In other words, a beta would use their smarts to avoid a pointless and/or harmful pissing contest where the contestants metaphorically compare the size or length of their you-know-whats. Choosing to be submissive either to someone we respect or to survive to fight another day is not weak.
- Afraid to Take Risks:
Afraid? Or simply more cautious? Again, some alphas would be overly confident and jump into a decision without enough information.
In contrast, a beta might be more calculated with the risks they take. Yes, there are many people who never take risks, but we’re usually not going to find them among our characters—if for no other reason than it’s our job as the author to push them into situations that force them out of their comfort zone. *smile*
- A Follower:
A beta wolf won’t follow any random wolf that comes along, just like how he’s not submissive to every member of the pack. Only the alpha. His choice to follow the alpha is calculated—maybe because being second-in-command is a promotion, or because of loyalty, or because he respects the alpha.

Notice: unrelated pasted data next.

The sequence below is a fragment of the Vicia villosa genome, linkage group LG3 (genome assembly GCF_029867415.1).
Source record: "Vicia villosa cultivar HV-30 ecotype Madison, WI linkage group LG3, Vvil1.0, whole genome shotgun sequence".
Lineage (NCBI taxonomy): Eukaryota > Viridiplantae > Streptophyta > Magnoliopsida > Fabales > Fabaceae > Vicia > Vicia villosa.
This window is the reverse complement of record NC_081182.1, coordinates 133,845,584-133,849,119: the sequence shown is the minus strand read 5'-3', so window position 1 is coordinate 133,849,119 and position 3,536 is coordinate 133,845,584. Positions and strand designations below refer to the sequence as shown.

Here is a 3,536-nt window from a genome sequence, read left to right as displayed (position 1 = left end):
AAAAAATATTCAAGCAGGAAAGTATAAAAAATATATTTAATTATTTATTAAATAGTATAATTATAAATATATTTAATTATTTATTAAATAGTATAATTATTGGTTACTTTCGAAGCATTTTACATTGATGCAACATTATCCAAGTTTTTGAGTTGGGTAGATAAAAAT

J.R. Ward writes uber-alpha heroes in her Black Dagger Brotherhood series. Yet every one of those alpha heroes chooses to follow the king. It’s not a bad thing to support those we care about or respect.
- Seeks Approval:
In real life, most of us want others to like us. This desire might keep us humble instead of arrogant, or inspire us to be friendly to the cashier at the grocery store even when we’re feeling tired and grouchy.
There’s nothing inherently wrong with being nice just because we don’t want others to dislike us. This need drives much of what keeps society functioning and often forms the basis of many of our characters’ vulnerabilities, which helps keep them likable and relatable.
- Lacks Confidence:
Many of us lack confidence in one or more areas (writers are notoriously filled with self-doubt), and this is a common source of our characters’ vulnerabilities as well.
Some of the advice in men’s articles for this trait is awful: “only those who lack confidence are perfectionists,” don’t worry about the future,” etc. That advice could easily lead to over-confidence, sloppiness, and the stupid kind of failures.